Apostolicam Actuositatem seems really dry at first. I wondered, how do you contemplate something that keeps talking about our personal relation to "the hierarchy." Well it's really about our personal relationship to the Body of Christ, and the hierarchy is just a term for the way that is structured. There's not a word in it about "me," the individual. It's about "they" and about "acting together." If we look more closely at the verse by Paul, it reads, "I do my share," implying he does his part of the group. It doesn't say, "I, on my own, because I am uber-super Catholic girl, do what Jesus couldn't finish doing." It says, we continue to do His work on earth.

The reason Apostolicam Actuositatem seemed so boring to me for the past few months is that I wasn't hearing things about me, me, me. I wasn't hearing what "resonates with me," or that I can "apply to my personal life." I was hearing about how to be a part of something larger than myself, to continue, through my share in the body of Christ, to make Christ's presence more known here on earth.

Well, I'm not sure if I understood all of this correctly or if it was even explained correctly, but it woke me up. (I was literally nodding off before my friend asked this question and I woke up quickly, seizing that opportunity to attempt to say something brilliant to impress everyone-- which thankfully, did not happen, because the group, as a whole, had a wider message.)

I'm not sure we can read the Bible as individuals with individual interpretation as our guide. I'm not sure it was intended to be read that way. In fact, I'm confident that it's not. The  Body of Christ is not the fragments of Christ, after all. 

It was interesting that our President, Chris Hart, talked about how common it is for people to just give all their energy and work towards what they think is serving God, only to find themselves depleted and exhausted. In that weakened state, God actually has someone there to work with to accomplish His true aims. If we think we're serving Him, we're not. I stand convicted- all the way. I started to ponder what it actually means to let Him accomplish His work through us. There's a profound passivity involved that isn't easy to learn.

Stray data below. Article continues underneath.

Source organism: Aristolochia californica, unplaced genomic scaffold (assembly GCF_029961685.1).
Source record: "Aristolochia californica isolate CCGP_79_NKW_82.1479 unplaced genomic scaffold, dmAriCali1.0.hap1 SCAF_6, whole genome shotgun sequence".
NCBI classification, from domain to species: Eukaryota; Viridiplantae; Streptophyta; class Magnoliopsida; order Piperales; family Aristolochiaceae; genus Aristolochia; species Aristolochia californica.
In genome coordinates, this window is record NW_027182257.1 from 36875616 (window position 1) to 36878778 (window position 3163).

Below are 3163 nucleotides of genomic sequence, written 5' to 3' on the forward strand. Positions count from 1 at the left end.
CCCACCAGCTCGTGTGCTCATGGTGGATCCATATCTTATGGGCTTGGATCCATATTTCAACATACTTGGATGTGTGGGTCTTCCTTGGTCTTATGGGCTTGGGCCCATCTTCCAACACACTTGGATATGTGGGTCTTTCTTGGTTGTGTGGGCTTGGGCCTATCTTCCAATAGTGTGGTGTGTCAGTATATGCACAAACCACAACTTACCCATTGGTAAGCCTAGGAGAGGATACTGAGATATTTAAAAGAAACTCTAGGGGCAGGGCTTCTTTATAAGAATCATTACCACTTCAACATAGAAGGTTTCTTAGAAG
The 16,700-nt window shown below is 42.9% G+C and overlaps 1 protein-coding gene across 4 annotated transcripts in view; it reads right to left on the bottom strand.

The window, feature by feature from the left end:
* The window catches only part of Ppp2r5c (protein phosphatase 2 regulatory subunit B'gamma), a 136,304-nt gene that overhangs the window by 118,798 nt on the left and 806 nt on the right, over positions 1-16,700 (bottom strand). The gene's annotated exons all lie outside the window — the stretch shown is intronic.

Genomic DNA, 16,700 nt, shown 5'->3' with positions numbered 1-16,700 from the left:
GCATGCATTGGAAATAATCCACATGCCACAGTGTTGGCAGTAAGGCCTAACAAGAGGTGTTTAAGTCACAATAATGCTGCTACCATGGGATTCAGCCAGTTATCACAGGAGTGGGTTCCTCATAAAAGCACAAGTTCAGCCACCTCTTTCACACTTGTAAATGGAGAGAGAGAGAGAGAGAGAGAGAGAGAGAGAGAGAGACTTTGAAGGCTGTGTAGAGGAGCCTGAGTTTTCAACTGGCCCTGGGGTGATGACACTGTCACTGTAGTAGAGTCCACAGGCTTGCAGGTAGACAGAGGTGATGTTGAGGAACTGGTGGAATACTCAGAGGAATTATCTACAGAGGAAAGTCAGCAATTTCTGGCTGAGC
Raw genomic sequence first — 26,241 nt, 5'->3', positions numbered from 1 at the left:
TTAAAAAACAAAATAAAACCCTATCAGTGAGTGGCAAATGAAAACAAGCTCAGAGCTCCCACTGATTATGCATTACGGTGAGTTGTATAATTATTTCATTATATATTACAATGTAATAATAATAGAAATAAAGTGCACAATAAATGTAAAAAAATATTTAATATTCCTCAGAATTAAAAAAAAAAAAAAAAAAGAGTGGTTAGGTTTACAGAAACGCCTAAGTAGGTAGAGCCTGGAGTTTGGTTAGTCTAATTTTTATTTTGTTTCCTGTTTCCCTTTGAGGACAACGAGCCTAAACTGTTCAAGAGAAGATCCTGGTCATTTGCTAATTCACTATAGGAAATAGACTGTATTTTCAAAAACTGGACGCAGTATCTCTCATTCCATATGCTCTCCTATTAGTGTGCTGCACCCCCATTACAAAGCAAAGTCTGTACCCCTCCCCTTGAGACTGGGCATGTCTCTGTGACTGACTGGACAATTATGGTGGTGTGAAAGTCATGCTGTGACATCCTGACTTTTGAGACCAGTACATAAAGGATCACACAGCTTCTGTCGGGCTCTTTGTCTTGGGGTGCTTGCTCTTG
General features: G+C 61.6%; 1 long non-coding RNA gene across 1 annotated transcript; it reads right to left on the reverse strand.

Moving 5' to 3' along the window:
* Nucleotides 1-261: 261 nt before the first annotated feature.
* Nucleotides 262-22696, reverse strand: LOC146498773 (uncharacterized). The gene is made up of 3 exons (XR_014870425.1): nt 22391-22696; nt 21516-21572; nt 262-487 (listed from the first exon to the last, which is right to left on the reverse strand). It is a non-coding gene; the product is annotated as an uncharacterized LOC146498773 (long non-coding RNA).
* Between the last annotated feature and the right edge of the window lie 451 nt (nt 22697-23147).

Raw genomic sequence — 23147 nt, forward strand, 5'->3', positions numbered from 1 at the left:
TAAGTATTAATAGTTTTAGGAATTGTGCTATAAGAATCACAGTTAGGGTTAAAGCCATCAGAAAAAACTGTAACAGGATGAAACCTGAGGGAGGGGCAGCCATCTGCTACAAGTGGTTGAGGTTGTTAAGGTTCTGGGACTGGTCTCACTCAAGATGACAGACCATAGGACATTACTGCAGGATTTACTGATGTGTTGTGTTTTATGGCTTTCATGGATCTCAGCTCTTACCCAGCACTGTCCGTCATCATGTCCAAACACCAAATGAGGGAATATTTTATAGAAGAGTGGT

Well, I can't hit the snooze button on that.

Thursday, March 6, 2014

Starving for God and on Diet Pills? Why?

I spent almost my whole life starving for God, although I didn't realize that I was. Imagine that you're ravishingly hungry, but you find a way to turn off your "appetite switch," so that you no longer look for food or eat food. A dieter's dream!

Well, that's not so great when it comes to God. I was truly wasting away inside. 

Years of my life were spent searching for something, but I never quite knew what it is. Yet then, there was the time I stopped searching. I didn't think there was anything out there to find.

There's a way to turn off your natural appetite for God, and that is turning off your "God switch." You see, when you suppress feelings of guilt, fear and weakness, you can become convinced you no longer have a need for God. Your appetite for God is suppressed along with those very natural human feelings.

It's like taking diet pills. And, it works. When you don't believe you need God, your "religion" becomes "personal empowerment" and "manifesting abundance" and feeling good and free to do whatever it is you want.

Most people I know are taking those diet pills. You may be happy, but so are people taking speed so they won't want to eat. I promise you, you're starving.

It was hard to give up spiritual appetite suppressants. Coming to terms not only with my past, but also with the truth of the human state of being sinners, was the hardest thing I ever did. I didn't want to look at it. I didn't want to admit defeat, that following my own will had led me nowhere or into dangerous ground.

Little did I realize, when you take that terrifying leap into repentance, you do really break into pieces, but it doesn't matter. Your fall is cushioned in the greatest peace and the deepest love you've ever known. Your soul is really satisfied. And, the real you may get up off the ground for the first time.